[Date Prev][Date Next][Thread Prev][Thread Next][Date Index][Thread Index][Subject Index][Author Index]

Respiratory turbinates, what they don't mean

There have been some questions posed concerning the energetic implications of
respiratory turbinates in dinosaurs. Its a big subject that cannot be given
its due here, so a few notes. RT are often entirely cartilagenous in every
respect, and leave absolutely no bony trace of their existence (the common
avian condition). The form of RT is also extremely variable. The only way to
disprove their existence in a fossil is by showing that there is not enough
room for them in the main (nonolfactory) nasal passage.

John Ruben claims that theropod dinosaurs do not have enough room for
effective RT because their nasal passages are too small. This is incorrect.
When theropods and birds of similar body mass are compared, the former have
main nasal passages whose volume approaches, equals and often exceeds that of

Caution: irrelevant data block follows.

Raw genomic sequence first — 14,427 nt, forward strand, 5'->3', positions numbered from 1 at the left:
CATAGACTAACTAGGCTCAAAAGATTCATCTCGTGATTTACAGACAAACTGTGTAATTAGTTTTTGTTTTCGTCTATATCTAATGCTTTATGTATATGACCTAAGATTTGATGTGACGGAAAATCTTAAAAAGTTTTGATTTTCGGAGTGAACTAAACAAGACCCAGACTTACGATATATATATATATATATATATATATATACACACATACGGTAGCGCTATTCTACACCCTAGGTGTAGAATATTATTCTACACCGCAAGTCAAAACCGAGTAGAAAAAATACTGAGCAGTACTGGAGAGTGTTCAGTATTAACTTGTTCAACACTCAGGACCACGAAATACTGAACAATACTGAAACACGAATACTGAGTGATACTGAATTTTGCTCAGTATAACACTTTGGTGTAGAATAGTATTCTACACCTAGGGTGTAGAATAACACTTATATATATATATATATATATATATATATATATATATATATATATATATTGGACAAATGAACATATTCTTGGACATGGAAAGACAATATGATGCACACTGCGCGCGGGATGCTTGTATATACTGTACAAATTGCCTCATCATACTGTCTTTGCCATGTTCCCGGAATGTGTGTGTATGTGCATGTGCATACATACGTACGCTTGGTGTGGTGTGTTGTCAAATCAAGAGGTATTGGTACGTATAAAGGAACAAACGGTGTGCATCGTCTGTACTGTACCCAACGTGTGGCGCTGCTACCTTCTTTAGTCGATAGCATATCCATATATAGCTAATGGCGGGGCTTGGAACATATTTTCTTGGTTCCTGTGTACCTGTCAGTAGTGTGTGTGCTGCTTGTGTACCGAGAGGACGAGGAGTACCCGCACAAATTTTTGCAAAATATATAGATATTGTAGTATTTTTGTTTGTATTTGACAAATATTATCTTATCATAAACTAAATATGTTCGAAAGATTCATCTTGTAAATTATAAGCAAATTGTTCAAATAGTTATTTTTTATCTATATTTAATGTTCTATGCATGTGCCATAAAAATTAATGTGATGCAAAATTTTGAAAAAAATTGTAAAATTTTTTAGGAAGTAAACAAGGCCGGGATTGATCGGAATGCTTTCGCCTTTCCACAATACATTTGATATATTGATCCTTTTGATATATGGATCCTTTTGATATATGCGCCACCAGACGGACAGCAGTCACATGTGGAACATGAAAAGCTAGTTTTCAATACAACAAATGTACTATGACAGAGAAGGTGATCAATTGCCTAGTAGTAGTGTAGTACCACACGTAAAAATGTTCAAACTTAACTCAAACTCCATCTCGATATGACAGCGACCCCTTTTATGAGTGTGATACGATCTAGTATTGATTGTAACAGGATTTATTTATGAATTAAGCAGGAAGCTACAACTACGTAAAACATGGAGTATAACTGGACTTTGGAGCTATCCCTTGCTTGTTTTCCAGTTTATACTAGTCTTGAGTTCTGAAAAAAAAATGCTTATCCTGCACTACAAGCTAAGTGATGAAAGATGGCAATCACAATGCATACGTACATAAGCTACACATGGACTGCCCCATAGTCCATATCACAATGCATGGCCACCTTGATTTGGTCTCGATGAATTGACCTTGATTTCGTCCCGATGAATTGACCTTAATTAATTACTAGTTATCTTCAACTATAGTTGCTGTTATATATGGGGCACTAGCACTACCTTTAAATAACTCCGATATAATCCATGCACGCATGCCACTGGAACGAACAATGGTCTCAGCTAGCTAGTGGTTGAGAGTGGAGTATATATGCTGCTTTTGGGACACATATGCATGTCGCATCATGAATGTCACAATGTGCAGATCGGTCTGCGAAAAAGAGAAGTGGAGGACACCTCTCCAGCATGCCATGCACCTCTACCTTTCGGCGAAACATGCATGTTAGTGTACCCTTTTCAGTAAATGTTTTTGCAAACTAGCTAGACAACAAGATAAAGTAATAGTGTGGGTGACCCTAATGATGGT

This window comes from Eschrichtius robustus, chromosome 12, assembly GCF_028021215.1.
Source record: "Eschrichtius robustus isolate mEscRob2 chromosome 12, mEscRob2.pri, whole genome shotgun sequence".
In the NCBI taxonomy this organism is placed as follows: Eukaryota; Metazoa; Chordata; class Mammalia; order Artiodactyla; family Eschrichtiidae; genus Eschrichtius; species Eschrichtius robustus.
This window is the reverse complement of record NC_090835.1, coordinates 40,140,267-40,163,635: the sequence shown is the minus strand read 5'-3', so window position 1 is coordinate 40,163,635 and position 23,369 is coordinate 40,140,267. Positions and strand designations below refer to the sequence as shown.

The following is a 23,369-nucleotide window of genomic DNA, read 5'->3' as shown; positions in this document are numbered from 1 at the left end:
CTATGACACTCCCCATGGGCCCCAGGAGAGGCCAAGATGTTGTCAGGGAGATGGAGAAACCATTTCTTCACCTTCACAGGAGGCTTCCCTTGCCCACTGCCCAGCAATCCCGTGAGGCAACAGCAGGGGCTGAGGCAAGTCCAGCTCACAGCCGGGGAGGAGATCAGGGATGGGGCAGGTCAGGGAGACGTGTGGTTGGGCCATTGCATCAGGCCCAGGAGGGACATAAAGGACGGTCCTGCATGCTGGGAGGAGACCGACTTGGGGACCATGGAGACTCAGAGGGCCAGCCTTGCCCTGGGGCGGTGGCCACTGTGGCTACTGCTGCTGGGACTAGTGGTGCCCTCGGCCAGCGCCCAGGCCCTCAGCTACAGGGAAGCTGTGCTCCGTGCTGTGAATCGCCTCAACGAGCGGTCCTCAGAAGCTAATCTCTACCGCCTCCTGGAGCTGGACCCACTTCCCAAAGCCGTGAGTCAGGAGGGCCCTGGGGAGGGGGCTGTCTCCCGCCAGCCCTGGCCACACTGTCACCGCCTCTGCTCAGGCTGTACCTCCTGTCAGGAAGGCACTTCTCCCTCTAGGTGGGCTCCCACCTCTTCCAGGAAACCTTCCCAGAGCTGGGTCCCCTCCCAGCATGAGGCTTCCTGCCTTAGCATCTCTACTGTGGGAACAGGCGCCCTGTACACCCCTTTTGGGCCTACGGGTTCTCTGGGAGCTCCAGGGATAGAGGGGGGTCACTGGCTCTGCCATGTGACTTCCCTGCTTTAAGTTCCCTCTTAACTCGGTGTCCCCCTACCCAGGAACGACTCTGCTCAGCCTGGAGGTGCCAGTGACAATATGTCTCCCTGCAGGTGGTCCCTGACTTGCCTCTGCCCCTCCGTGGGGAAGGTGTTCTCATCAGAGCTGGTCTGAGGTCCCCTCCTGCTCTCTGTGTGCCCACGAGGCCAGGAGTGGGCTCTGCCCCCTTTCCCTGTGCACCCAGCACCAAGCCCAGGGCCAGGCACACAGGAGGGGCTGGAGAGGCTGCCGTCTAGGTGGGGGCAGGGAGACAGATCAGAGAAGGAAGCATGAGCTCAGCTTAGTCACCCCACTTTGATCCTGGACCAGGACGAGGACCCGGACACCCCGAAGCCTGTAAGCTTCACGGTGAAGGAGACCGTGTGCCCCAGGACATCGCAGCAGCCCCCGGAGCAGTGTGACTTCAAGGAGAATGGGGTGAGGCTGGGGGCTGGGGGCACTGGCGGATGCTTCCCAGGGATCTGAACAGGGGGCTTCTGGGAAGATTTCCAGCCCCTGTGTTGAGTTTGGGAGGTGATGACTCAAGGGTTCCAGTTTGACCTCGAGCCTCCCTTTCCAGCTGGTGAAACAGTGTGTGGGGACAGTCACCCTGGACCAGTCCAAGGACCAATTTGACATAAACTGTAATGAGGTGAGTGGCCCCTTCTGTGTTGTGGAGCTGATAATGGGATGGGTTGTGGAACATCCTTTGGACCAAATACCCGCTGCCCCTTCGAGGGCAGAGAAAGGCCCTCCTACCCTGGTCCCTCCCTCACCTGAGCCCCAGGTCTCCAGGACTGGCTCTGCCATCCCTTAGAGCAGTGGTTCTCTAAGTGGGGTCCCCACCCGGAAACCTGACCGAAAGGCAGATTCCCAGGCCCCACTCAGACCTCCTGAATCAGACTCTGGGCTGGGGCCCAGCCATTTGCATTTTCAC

birds. Most theropods have very big heads, so their nasal passages appear
small relative to the head. However, the same is true of big headed birds
such as diatrymids, phororachids, shoebill storks, toucans and hornbills.
Bang (1971) published the nasal passages of hornbills, and they look tiny
compared to the big head! Most birds have relatively small heads, so the
nasal passages appear large. The belief that birds have bigger nasal passages
than theropods is an illusion caused by failure to reproduce the figures at
the same scale, and to take body size into account. I could go on and on and
on about this, but you will all have to wait until the paper comes out
(finsihing it will have to wait until Ruben's paper comes out sometime this